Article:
|Posted by Baronbern on February 13, 2013 at 5:40 AM|
This is the third in a series of blog posts on Tauchnitz advertising materials, and I admitted in the first one to a long interest in this kind of ephemera. There are times though when I feel that it's a bit absurd to be collecting odd bits of paper from 100 years or more ago that were designed to be disposable. It's the same absurdity that comes when the value of a book with its dustjacket is more than twice the value without dustjacket, so that the value of the dustjacket is apparently more than the value of the book. That's not too much of a problem with Tauchnitz Editions, relatively few of which had dustjackets anyway. But I feel much the same way about wrap-around bands, the small strips of paper that were wrapped around books to help them catch the eye of bookbuyers.
The Todd & Bowden bibliography records 60 of the coloured bands, used from February 1930 through to April 1935, when the introduction of colour-coded wrappers made them unnecessary, and speculates that there may have been many more than this, covering more or less all books issued in this period. It also notes a single copy of an uncoloured band from December 1929, shortly before the introduction of colour-coding.
I now though have copies of several more uncoloured bands, going back as far as August 1926. Far from being a brief prelude to the coloured bands, it seems that uncoloured bands may have been used for almost as long as the coloured ones. This also means that the bands themselves were not introduced during Max Wegner's period as General Manager, but date back to the period of Curt Otto. Wegner of course can still claim credit for the introduction of colour-coding to Tauchnitz, which he went on to develop further at Albatross.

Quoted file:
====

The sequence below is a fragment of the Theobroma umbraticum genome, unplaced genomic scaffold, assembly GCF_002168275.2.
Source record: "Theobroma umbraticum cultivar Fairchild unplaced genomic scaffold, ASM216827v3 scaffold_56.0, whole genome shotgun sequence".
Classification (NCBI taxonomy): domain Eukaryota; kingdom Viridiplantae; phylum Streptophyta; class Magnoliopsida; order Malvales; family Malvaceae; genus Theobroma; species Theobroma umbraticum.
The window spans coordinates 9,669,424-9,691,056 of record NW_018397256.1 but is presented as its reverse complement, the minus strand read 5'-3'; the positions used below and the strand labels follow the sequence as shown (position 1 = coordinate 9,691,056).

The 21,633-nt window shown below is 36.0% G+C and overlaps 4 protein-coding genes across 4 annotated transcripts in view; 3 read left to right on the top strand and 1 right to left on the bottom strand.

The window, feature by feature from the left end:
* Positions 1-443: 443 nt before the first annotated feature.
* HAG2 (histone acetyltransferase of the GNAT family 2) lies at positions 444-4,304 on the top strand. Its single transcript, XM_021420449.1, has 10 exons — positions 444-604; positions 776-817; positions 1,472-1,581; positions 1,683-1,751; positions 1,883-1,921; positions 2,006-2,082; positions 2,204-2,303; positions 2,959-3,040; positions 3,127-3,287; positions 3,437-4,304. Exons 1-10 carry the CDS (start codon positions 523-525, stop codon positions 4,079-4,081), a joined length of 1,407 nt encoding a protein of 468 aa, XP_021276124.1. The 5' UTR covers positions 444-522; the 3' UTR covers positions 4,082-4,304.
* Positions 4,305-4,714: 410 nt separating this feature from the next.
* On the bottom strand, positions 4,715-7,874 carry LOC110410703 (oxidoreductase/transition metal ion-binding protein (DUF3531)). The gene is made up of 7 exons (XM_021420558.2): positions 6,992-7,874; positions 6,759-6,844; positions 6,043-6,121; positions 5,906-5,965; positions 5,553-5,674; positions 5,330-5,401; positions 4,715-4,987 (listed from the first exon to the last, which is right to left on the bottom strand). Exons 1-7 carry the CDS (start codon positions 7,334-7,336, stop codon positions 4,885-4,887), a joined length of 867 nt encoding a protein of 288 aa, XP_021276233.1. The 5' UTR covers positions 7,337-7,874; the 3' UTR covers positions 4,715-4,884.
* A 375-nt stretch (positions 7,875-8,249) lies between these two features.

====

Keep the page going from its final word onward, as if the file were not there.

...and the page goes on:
Uncoloured bands from volume 4743 'The secret that was kept' and from volume 4823 'The woman who stole everything'.
Coloured bands from vol. 4956 'A gallery of women' and from volume 5148 'Gretchen discovers America'
There is one key aspect of the uncoloured bands, whch has probably contributed to their rarity. Whereas the later bands folded into the wrapper with flaps at front and back, in the same way as a dustwrapper, the earlier ones wrapped tightly around the entire book. As soon as anybody wanted to open the book, the band would have to be removed and would usually be torn and discarded. Preserving the band would have needed to be a very deliberate act. In comparison the later bands at least alowed the books to be opened without removing or destroying them, so the chances of survival were greater.
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